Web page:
Deeper Dive: one

Using Numerals to Teach Words
The number words ONE, TWO, FOUR, and EIGHT have unusual spelling-sound mappings. Instead of memorizing them, you can take advantage of the fact that your students already know the numbers 1-10.

They can recognize the numerals and they know the words for them. The numerals provide strong contexts for the words.

If they see the numeral 2 with the word TWO, it’s clear that the word is pronounced “too”. If the numeral is 4 and the word is FOUR, it’s clear that the pronunciation is "for".

You can do the same thing for other number words as well.
One (ōn). [From Gr. -ώνη, signifying, female descendant.] (Chem.) A suffix indicating that the substance, in the name of which it appears, is a ketone; as, acetone. One (wŭn), adjective [OE. one, on, an, AS. ān; akin to D. een, OS. ēn, OFries. ēn, ān, G. ein, Dan. een, Sw. en, Icel. einn, Goth. ains, W. un, Ir. & Gael. aon, L. unus, earlier oinos, oenos, Gr. οἴνη the ace on dice; cf. Skr. ēka. The same word as the indefinite article a, an. √ 299. Cf. 2d A, 1st An, Alone, Anon, Any, None, Nonce, Only, Onion, Unit.]

1. Being a single unit, or entire being or thing, and no more; not multifold; single; individual.
The dream of Pharaoh is one. Gen. xli. 25.

O that we now had here
But one ten thousand of those men in England. Shak.
2. Denoting a person or thing conceived or spoken of indefinitely; a certain.
“I am the sister of one Claudio” [Shak.], that is, of a certain man named Claudio.
3. Pointing out a contrast, or denoting a particular thing or person different from some other specified; – used as a correlative adjective, with or without the.
From the one side of heaven unto the other. Deut. iv. 32.
4. Closely bound together; undivided; united; constituting a whole.
The church is therefore one, though the members may be many. Bp. Pearson
5. Single in kind; the same; a common.
One plague was on you all, and on your lords. 1 Sam. vi. 4.
6. Single; unmarried. [Obs.]
Men may counsel a woman to be one. Chaucer.
☞ One is often used in forming compound words, the meaning of which is obvious; as, one-armed, one-celled, one-eyed, one-handed, one-hearted, one-horned, one-idead, one-leaved, one-masted, one-ribbed, one-story, one-syllable, one-stringed, one-winged, etc.

All one
of the same or equal nature, or consequence; all the same; as, he says that it is all one what course you take. - Shak.
One day
(a) On a certain day, not definitely specified, referring to time past.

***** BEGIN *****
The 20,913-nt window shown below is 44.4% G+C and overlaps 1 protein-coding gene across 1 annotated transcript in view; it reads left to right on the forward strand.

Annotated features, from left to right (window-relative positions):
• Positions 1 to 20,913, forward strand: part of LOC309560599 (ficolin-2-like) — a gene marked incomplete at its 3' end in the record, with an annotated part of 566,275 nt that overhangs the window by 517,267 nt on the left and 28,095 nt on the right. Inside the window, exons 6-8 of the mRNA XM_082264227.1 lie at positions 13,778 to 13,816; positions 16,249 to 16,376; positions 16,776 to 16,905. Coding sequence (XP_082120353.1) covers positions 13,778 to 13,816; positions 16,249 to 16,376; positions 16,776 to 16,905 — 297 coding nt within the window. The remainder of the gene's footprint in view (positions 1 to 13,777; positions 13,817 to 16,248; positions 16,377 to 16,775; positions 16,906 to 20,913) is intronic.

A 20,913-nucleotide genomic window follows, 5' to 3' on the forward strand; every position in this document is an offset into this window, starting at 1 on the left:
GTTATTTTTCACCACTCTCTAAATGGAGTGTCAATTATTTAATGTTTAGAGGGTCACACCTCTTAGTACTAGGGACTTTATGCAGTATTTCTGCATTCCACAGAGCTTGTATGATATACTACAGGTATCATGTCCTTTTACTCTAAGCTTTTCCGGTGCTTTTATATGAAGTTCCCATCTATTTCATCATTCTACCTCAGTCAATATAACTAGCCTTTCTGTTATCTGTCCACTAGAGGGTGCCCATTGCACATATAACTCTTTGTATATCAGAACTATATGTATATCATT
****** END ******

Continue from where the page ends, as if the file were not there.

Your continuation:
One day when Phoebe fair,
With all her band, was following the chase. Spenser.
Referring to future time: At some uncertain day or period in the future; some day.
Well, I will marry one day. Shak.
One, noun

1. A single unit; as, one is the base of all numbers.

2. A symbol representing a unit, as 1, or i.

3. A single person or thing.
“The shining ones.” Bunyan.

“Hence, with your little ones.” Shak.

He will hate the one, and love the other. Matt. vi. 24.

That we may sit, one on thy right hand, and the other on thy left hand, in thy glory. Mark x. 37.
One (wŭn),

indefinite pronoun Any person, indefinitely; a person or body; as, what one would have well done, one should do one’s self.
It was well worth one's while. Hawthorne.

Against this sort of condemnation one must steel one's self as one best can. G. Eliot.
The church is therefore one, though the members may be many. Bp. Pearson
One is often used with some, any, no, each, every, such, a, many a, another, the other, etc. It is sometimes joined with another, to denote a reciprocal relation.
When any one heareth the word. Matt. xiii. 19.

She knew every one who was any one in the land of Bohemia. Compton Reade.

The Peloponnesians and the Athenians fought against one another. Jowett (Thucyd. ).

The gentry received one another. Thackeray.
One, transitive verb To cause to become one; to gather into a single whole; to unite; to assimilite. [Obs.]
The rich folk that embraced and oned all their heart to treasure of the world. Chaucer.

-- Webster's unabridged 1913

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